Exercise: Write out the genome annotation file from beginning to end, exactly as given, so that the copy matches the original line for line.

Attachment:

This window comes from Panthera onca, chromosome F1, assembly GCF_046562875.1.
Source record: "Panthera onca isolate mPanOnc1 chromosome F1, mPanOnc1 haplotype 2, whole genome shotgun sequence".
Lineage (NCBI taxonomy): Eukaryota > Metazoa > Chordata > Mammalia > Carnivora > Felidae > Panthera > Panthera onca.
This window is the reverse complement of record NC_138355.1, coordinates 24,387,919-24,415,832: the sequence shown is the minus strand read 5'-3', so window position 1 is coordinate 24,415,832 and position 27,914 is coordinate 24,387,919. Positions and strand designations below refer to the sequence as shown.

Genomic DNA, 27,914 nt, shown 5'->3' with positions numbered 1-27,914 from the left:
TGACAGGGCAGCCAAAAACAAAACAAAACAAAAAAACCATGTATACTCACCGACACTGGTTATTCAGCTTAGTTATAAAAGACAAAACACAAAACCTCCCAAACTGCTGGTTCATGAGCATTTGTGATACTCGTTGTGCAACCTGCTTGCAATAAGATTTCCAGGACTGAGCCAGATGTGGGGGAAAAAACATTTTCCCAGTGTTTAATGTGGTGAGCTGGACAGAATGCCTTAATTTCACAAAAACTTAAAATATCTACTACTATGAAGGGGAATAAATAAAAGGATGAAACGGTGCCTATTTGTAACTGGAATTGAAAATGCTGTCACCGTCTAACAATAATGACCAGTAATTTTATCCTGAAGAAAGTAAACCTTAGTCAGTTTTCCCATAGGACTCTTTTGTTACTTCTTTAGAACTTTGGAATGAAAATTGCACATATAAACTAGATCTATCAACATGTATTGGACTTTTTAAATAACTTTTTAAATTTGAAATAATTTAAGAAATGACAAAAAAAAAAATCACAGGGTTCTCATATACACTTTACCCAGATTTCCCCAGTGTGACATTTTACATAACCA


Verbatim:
This window comes from Panthera onca, chromosome F1, assembly GCF_046562875.1.
Source record: "Panthera onca isolate mPanOnc1 chromosome F1, mPanOnc1 haplotype 2, whole genome shotgun sequence".
Lineage (NCBI taxonomy): Eukaryota > Metazoa > Chordata > Mammalia > Carnivora > Felidae > Panthera > Panthera onca.
This window is the reverse complement of record NC_138355.1, coordinates 24,387,919-24,415,832: the sequence shown is the minus strand read 5'-3', so window position 1 is coordinate 24,415,832 and position 27,914 is coordinate 24,387,919. Positions and strand designations below refer to the sequence as shown.

Genomic DNA, 27,914 nt, shown 5'->3' with positions numbered 1-27,914 from the left:
TGACAGGGCAGCCAAAAACAAAACAAAACAAAAAAACCATGTATACTCACCGACACTGGTTATTCAGCTTAGTTATAAAAGACAAAACACAAAACCTCCCAAACTGCTGGTTCATGAGCATTTGTGATACTCGTTGTGCAACCTGCTTGCAATAAGATTTCCAGGACTGAGCCAGATGTGGGGGAAAAAACATTTTCCCAGTGTTTAATGTGGTGAGCTGGACAGAATGCCTTAATTTCACAAAAACTTAAAATATCTACTACTATGAAGGGGAATAAATAAAAGGATGAAACGGTGCCTATTTGTAACTGGAATTGAAAATGCTGTCACCGTCTAACAATAATGACCAGTAATTTTATCCTGAAGAAAGTAAACCTTAGTCAGTTTTCCCATAGGACTCTTTTGTTACTTCTTTAGAACTTTGGAATGAAAATTGCACATATAAACTAGATCTATCAACATGTATTGGACTTTTTAAATAACTTTTTAAATTTGAAATAATTTAAGAAATGACAAAAAAAAAAATCACAGGGTTCTCATATACACTTTACCCAGATTTCCCCAGTGTGACATTTTACATAACCA